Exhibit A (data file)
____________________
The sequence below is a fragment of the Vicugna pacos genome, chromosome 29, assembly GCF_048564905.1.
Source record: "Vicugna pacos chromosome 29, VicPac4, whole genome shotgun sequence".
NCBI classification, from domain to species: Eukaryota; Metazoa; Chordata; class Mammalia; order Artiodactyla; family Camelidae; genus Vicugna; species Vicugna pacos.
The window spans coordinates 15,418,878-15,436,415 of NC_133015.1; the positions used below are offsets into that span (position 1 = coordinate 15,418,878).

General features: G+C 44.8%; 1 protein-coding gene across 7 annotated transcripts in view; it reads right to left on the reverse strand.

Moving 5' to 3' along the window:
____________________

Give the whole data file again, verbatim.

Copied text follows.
The sequence below is a fragment of the Vicugna pacos genome, chromosome 29, assembly GCF_048564905.1.
Source record: "Vicugna pacos chromosome 29, VicPac4, whole genome shotgun sequence".
NCBI classification, from domain to species: Eukaryota; Metazoa; Chordata; class Mammalia; order Artiodactyla; family Camelidae; genus Vicugna; species Vicugna pacos.
The window spans coordinates 15,418,878-15,436,415 of NC_133015.1; the positions used below are offsets into that span (position 1 = coordinate 15,418,878).

General features: G+C 44.8%; 1 protein-coding gene across 7 annotated transcripts in view; it reads right to left on the reverse strand.

Moving 5' to 3' along the window: